Courtney Barnett and Kurt Vile bring harmonious reverence to Cathedral Sanctuary

Seeing Courtney Barnett and Kurt Vile (as well as opening act Jen Cloher) play the stunning, high-ceilinged, stain-glass-appointed Cathedral Sanctuary at Immanuel Presbyterian was a truly breathtaking experience.

Jen Cloher, the night’s opener, is sweetly self conscious. Her emotionally-tinged vocals intertwine with poignant, autobiographical lyrics, especially on songs like “Strong Woman.” Cloher explains that the song was inspired by her childhood obsession with the classic arcade game, Galaga. She would go to the local corner store to play, but the neighborhood boys wouldn’t leave her alone, so instead of being Jen, she wore a cap and passed herself off as John. Shockingly, the kids bought it. As John, Jen reigned supreme over the corner store until one day, her mother came in, yelled “Jennifer, you come home this instant!” and blew her cover. The story lends a little insight into Jen’s small town Australian adolescence and gives depth to her almost throwback indie sound.

Cloher also happens to be the longtime partner (now rumored to be wife) of fellow Aussie and the night’s co-headliner, Courtney Barnett. They run an indie label together called Milk! Records. In interviews, both women give each other credit for fostering the other’s musical career, but in the last few years, Barnett’s career has skyrocketed. Cloher sings about the distance – both literally and emotionally – between herself and Barnett in her song “Forgot Myself,” and anyone who has ever dated someone successful feels this song yank at their heartstrings. “There’s only so much you can say in a text / Reading between the lines is hazardous / A slow reply can really mess with your head / I was feelin’ kinda free / Now I’m desperate,” she deadpans, and it’s impossible not to immediately identify with her fears of feeling so far away and alone.

Even with their 14 year age difference, the pair feels like a match made in music-and-love heaven. Connecting the dots, Barnett explains that she met Kurt Vile on the festival circuit and while the pair’s new album Lotta Sea Lice is all Barnett and Vile, one can’t help but hear Cloher’s self aware, shoe-gazing influence.

By the time the headliners take the stage, the audience was primed for Barnett and Vile’s combination of stunning harmonies, twangy riffs and emotive, even sentimental lyrics. They play with a backing band that includes a keyboardist, drummer (Janet Weiss of Sleater-Kinney) and backup guitarist that gives their sound a warm, gorgeous depth. Vile, known for both his role in The War on Drugs’ debut record and his subsequent solo albums, is all hair, moody flannel and combat boots, but despite the throwback grunge look, his words are soft, lilting, and well-enunciated. Barnett layers in floating harmonies that accentuate the tender quality of the classic indie rock sound of the album.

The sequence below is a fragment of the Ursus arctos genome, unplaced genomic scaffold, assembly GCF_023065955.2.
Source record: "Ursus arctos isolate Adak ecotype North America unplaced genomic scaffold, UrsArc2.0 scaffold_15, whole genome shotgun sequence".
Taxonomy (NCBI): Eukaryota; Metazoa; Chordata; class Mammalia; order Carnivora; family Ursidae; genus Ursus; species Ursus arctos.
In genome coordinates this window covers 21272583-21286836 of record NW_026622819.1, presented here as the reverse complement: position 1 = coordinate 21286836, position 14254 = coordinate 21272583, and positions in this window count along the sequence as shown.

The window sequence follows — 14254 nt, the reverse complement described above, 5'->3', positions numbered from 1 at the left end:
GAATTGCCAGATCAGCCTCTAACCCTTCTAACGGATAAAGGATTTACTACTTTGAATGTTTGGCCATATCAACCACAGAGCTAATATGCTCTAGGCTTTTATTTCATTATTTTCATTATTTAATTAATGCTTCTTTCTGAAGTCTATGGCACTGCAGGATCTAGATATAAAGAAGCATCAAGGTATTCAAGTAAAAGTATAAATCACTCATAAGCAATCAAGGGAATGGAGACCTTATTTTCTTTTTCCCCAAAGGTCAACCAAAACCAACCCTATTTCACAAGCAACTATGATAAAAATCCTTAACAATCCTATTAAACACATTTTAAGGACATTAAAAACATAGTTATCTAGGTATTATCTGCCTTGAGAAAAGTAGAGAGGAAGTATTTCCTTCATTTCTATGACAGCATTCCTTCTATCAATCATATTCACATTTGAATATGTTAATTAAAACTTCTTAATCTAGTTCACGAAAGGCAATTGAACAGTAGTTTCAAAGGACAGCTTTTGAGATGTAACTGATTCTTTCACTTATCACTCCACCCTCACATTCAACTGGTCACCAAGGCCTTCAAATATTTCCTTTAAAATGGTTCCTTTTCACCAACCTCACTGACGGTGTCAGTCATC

The pair sings about their similar, yet different ways of writing music in the album’s single, “Over Everything.” Vile spends all his time writing music, both at home and on tour, while Barnett waits for the moment of inspiration to strike. But by the end of the song, their voices meld to call out, “When I’m all alone on my own by myself / And there and another single one around I wanna dig / into my guitar, bend a blues riff that hangs…Over everything.”

The two played through their mesmerizing collaboration, as well as a few of each other’s songs. They played Barnett’s moody “Depreston” and raucous “Avant Gardener”, as well as Vile’s indie hit “Pretty Pimpin’.”

As the music echoes reverently off the church’s nave, the audience sits – rapt, silent. Some nod with their eyes closed while others sway almost imperceptibly. Without veering too far into cliche, the experience is nearly religious.

Courtney Barnett and Kurt Vile’s album Lotta See Lice dropped Friday and is now available via Matador. Buy it here!

Words and photos by Stephanie Varela Rheingold